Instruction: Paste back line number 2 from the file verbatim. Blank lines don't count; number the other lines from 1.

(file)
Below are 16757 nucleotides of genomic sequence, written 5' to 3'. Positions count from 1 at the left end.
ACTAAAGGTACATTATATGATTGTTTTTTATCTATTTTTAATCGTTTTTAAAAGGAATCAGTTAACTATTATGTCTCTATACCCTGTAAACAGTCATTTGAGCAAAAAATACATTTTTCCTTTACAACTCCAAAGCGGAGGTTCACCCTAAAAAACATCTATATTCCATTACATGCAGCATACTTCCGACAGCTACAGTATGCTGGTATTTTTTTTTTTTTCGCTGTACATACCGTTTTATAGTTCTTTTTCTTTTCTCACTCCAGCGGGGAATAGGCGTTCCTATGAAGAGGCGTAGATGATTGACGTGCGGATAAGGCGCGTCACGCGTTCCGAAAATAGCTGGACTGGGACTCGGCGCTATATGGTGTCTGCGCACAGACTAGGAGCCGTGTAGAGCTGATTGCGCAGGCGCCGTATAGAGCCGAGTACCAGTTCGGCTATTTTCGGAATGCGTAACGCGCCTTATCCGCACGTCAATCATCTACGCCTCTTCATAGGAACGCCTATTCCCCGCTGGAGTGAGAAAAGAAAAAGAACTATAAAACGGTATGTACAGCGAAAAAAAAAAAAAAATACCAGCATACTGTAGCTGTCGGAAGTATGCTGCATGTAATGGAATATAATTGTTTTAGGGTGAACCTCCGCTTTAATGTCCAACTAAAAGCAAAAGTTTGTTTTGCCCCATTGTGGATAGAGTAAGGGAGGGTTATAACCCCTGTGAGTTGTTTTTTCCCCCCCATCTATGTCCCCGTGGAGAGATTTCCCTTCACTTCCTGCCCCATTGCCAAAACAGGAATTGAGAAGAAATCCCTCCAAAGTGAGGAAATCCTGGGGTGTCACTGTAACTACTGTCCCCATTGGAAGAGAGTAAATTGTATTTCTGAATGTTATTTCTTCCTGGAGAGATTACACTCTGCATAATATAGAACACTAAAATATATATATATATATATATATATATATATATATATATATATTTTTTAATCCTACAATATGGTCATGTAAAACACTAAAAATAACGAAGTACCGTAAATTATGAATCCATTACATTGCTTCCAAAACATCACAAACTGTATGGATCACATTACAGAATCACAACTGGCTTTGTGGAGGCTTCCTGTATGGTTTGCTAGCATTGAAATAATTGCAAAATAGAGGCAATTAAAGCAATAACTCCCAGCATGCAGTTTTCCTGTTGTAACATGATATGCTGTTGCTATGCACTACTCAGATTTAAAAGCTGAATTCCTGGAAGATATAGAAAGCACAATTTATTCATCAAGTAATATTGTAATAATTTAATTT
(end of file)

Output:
ACTAAAGGTACATTATATGATTGTTTTTTATCTATTTTTAATCGTTTTTAAAAGGAATCAGTTAACTATTATGTCTCTATACCCTGTAAACAGTCATTTGAGCAAAAAATACATTTTTCCTTTACAACTCCAAAGCGGAGGTTCACCCTAAAAAACATCTATATTCCATTACATGCAGCATACTTCCGACAGCTACAGTATGCTGGTATTTTTTTTTTTTTCGCTGTACATACCGTTTTATAGTTCTTTTTCTTTTCTCACTCCAGCGGGGAATAGGCGTTCCTATGAAGAGGCGTAGATGATTGACGTGCGGATAAGGCGCGTCACGCGTTCCGAAAATAGCTGGACTGGGACTCGGCGCTATATGGTGTCTGCGCACAGACTAGGAGCCGTGTAGAGCTGATTGCGCAGGCGCCGTATAGAGCCGAGTACCAGTTCGGCTATTTTCGGAATGCGTAACGCGCCTTATCCGCACGTCAATCATCTACGCCTCTTCATAGGAACGCCTATTCCCCGCTGGAGTGAGAAAAGAAAAAGAACTATAAAACGGTATGTACAGCGAAAAAAAAAAAAAAATACCAGCATACTGTAGCTGTCGGAAGTATGCTGCATGTAATGGAATATAATTGTTTTAGGGTGAACCTCCGCTTTAATGTCCAACTAAAAGCAAAAGTTTGTTTTGCCCCATTGTGGATAGAGTAAGGGAGGGTTATAACCCCTGTGAGTTGTTTTTTCCCCCCCATCTATGTCCCCGTGGAGAGATTTCCCTTCACTTCCTGCCCCATTGCCAAAACAGGAATTGAGAAGAAATCCCTCCAAAGTGAGGAAATCCTGGGGTGTCACTGTAACTACTGTCCCCATTGGAAGAGAGTAAATTGTATTTCTGAATGTTATTTCTTCCTGGAGAGATTACACTCTGCATAATATAGAACACTAAAATATATATATATATATATATATATATATATATATATATATATTTTTTAATCCTACAATATGGTCATGTAAAACACTAAAAATAACGAAGTACCGTAAATTATGAATCCATTACATTGCTTCCAAAACATCACAAACTGTATGGATCACATTACAGAATCACAACTGGCTTTGTGGAGGCTTCCTGTATGGTTTGCTAGCATTGAAATAATTGCAAAATAGAGGCAATTAAAGCAATAACTCCCAGCATGCAGTTTTCCTGTTGTAACATGATATGCTGTTGCTATGCACTACTCAGATTTAAAAGCTGAATTCCTGGAAGATATAGAAAGCACAATTTATTCATCAAGTAATATTGTAATAATTTAATTT